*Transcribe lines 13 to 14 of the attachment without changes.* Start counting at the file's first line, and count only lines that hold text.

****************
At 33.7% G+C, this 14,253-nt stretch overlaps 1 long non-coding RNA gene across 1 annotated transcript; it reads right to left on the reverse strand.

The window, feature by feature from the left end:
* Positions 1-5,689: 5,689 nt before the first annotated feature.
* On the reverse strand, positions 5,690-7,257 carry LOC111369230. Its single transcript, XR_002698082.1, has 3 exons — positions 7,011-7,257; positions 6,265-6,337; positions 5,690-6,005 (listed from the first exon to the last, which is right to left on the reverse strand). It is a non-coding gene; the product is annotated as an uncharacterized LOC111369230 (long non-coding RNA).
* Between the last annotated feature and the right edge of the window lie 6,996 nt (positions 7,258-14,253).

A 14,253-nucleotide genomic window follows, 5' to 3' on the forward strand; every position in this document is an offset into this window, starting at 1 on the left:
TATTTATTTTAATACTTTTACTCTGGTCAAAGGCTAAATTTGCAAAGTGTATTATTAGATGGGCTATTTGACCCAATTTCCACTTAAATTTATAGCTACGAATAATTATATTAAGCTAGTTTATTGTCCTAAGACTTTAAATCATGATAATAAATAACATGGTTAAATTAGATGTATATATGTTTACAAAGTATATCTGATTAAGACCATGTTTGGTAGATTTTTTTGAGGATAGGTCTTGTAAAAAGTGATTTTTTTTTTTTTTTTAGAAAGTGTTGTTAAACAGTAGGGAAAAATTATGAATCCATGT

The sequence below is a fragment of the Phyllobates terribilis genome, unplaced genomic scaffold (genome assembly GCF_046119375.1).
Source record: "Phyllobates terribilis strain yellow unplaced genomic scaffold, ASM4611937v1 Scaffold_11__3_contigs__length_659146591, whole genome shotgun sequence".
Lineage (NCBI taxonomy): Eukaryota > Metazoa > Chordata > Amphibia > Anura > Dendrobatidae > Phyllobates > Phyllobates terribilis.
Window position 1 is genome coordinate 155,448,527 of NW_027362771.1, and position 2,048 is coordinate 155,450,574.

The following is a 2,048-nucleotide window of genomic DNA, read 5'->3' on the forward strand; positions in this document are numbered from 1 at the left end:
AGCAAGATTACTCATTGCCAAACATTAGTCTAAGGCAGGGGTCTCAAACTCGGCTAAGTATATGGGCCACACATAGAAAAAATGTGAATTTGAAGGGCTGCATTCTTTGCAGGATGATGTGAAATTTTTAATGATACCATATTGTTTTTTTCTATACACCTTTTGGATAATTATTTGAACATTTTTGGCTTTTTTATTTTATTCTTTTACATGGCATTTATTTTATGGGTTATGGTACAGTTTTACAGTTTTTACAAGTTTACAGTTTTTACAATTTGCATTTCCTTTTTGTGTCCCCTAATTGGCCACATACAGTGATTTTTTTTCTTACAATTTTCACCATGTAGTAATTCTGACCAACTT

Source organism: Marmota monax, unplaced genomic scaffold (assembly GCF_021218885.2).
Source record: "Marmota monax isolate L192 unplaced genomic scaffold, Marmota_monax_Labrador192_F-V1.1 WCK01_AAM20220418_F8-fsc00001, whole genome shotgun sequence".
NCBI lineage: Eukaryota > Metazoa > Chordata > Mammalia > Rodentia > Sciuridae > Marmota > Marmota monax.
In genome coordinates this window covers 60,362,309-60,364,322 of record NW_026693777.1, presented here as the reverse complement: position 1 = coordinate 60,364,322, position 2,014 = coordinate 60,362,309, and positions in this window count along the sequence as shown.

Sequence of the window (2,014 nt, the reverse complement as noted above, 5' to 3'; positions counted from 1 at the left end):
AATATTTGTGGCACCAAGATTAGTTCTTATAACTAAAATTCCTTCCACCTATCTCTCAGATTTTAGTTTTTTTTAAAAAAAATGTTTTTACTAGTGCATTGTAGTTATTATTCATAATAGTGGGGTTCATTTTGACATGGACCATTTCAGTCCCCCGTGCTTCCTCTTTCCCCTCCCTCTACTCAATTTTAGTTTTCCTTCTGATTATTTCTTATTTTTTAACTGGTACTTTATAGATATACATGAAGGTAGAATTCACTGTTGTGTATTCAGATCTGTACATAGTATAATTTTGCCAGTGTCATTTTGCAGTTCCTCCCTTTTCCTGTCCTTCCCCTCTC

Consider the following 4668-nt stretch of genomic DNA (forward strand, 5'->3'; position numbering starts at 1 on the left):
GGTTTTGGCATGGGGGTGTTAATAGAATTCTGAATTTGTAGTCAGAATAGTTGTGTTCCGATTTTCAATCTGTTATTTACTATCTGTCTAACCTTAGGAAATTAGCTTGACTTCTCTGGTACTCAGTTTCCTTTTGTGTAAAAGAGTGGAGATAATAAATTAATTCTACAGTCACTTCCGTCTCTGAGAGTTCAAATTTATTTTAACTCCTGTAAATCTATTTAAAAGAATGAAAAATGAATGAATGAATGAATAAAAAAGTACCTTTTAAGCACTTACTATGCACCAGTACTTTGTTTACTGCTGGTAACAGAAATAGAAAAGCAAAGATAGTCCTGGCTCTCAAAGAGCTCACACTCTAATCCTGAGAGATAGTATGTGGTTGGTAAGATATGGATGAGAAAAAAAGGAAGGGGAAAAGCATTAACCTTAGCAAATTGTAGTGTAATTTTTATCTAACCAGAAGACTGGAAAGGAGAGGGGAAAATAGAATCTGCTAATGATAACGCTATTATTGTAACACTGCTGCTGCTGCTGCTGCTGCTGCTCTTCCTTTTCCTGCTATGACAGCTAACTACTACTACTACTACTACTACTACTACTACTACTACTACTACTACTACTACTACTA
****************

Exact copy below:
AGCAAGATTACTCATTGCCAAACATTAGTCTAAGGCAGGGGTCTCAAACTCGGCTAAGTATATGGGCCACACATAGAAAAAATGTGAATTTGAAGGGCTGCATTCTTTGCAGGATGATGTGAAATTTTTAATGATACCATATTGTTTTTTTCTATACACCTTTTGGATAATTATTTGAACATTTTTGGCTTTTTTATTTTATTCTTTTACATGGCATTTATTTTATGGGTTATGGTACAGTTTTACAGTTTTTACAAGTTTACAGTTTTTACAATTTGCATTTCCTTTTTGTGTCCCCTAATTGGCCACATACAGTGATTTTTTTTCTTACAATTTTCACCATGTAGTAATTCTGACCAACTT

Source organism: Marmota monax, unplaced genomic scaffold (assembly GCF_021218885.2).